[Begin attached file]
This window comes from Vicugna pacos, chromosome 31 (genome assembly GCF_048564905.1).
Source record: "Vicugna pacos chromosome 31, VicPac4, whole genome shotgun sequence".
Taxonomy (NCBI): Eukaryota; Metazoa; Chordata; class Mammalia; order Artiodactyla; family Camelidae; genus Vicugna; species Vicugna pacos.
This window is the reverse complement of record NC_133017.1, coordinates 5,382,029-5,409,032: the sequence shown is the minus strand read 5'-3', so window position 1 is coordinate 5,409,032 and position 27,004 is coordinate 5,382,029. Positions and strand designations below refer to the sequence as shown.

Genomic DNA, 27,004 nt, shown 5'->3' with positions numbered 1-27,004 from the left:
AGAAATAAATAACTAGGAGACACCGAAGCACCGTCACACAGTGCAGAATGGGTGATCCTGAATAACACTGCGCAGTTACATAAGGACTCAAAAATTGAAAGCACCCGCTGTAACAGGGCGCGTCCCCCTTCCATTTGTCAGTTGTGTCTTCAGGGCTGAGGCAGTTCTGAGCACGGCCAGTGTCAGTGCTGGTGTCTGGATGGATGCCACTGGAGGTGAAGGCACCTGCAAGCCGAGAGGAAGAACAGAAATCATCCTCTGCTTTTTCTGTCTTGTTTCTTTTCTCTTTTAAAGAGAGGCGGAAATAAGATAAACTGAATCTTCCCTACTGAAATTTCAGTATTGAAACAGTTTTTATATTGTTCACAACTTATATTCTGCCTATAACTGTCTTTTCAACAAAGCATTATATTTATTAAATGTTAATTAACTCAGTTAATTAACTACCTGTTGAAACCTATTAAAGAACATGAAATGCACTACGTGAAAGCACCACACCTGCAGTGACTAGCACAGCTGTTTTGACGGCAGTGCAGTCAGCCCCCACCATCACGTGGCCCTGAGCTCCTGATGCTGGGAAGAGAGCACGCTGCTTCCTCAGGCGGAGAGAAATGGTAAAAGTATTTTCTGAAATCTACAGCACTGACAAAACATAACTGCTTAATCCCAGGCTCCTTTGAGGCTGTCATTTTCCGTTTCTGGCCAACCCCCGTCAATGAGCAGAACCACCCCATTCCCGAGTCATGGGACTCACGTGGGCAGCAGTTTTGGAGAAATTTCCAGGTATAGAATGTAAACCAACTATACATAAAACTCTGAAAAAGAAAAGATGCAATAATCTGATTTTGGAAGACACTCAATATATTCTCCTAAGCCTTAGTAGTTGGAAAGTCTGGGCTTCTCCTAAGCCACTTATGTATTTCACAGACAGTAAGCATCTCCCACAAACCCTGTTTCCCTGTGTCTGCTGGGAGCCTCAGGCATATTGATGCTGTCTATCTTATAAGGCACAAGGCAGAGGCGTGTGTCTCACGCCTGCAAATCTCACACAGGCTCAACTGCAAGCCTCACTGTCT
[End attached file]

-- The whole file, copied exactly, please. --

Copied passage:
This window comes from Vicugna pacos, chromosome 31 (genome assembly GCF_048564905.1).
Source record: "Vicugna pacos chromosome 31, VicPac4, whole genome shotgun sequence".
Taxonomy (NCBI): Eukaryota; Metazoa; Chordata; class Mammalia; order Artiodactyla; family Camelidae; genus Vicugna; species Vicugna pacos.
This window is the reverse complement of record NC_133017.1, coordinates 5,382,029-5,409,032: the sequence shown is the minus strand read 5'-3', so window position 1 is coordinate 5,409,032 and position 27,004 is coordinate 5,382,029. Positions and strand designations below refer to the sequence as shown.

Genomic DNA, 27,004 nt, shown 5'->3' with positions numbered 1-27,004 from the left:
AGAAATAAATAACTAGGAGACACCGAAGCACCGTCACACAGTGCAGAATGGGTGATCCTGAATAACACTGCGCAGTTACATAAGGACTCAAAAATTGAAAGCACCCGCTGTAACAGGGCGCGTCCCCCTTCCATTTGTCAGTTGTGTCTTCAGGGCTGAGGCAGTTCTGAGCACGGCCAGTGTCAGTGCTGGTGTCTGGATGGATGCCACTGGAGGTGAAGGCACCTGCAAGCCGAGAGGAAGAACAGAAATCATCCTCTGCTTTTTCTGTCTTGTTTCTTTTCTCTTTTAAAGAGAGGCGGAAATAAGATAAACTGAATCTTCCCTACTGAAATTTCAGTATTGAAACAGTTTTTATATTGTTCACAACTTATATTCTGCCTATAACTGTCTTTTCAACAAAGCATTATATTTATTAAATGTTAATTAACTCAGTTAATTAACTACCTGTTGAAACCTATTAAAGAACATGAAATGCACTACGTGAAAGCACCACACCTGCAGTGACTAGCACAGCTGTTTTGACGGCAGTGCAGTCAGCCCCCACCATCACGTGGCCCTGAGCTCCTGATGCTGGGAAGAGAGCACGCTGCTTCCTCAGGCGGAGAGAAATGGTAAAAGTATTTTCTGAAATCTACAGCACTGACAAAACATAACTGCTTAATCCCAGGCTCCTTTGAGGCTGTCATTTTCCGTTTCTGGCCAACCCCCGTCAATGAGCAGAACCACCCCATTCCCGAGTCATGGGACTCACGTGGGCAGCAGTTTTGGAGAAATTTCCAGGTATAGAATGTAAACCAACTATACATAAAACTCTGAAAAAGAAAAGATGCAATAATCTGATTTTGGAAGACACTCAATATATTCTCCTAAGCCTTAGTAGTTGGAAAGTCTGGGCTTCTCCTAAGCCACTTATGTATTTCACAGACAGTAAGCATCTCCCACAAACCCTGTTTCCCTGTGTCTGCTGGGAGCCTCAGGCATATTGATGCTGTCTATCTTATAAGGCACAAGGCAGAGGCGTGTGTCTCACGCCTGCAAATCTCACACAGGCTCAACTGCAAGCCTCACTGTCT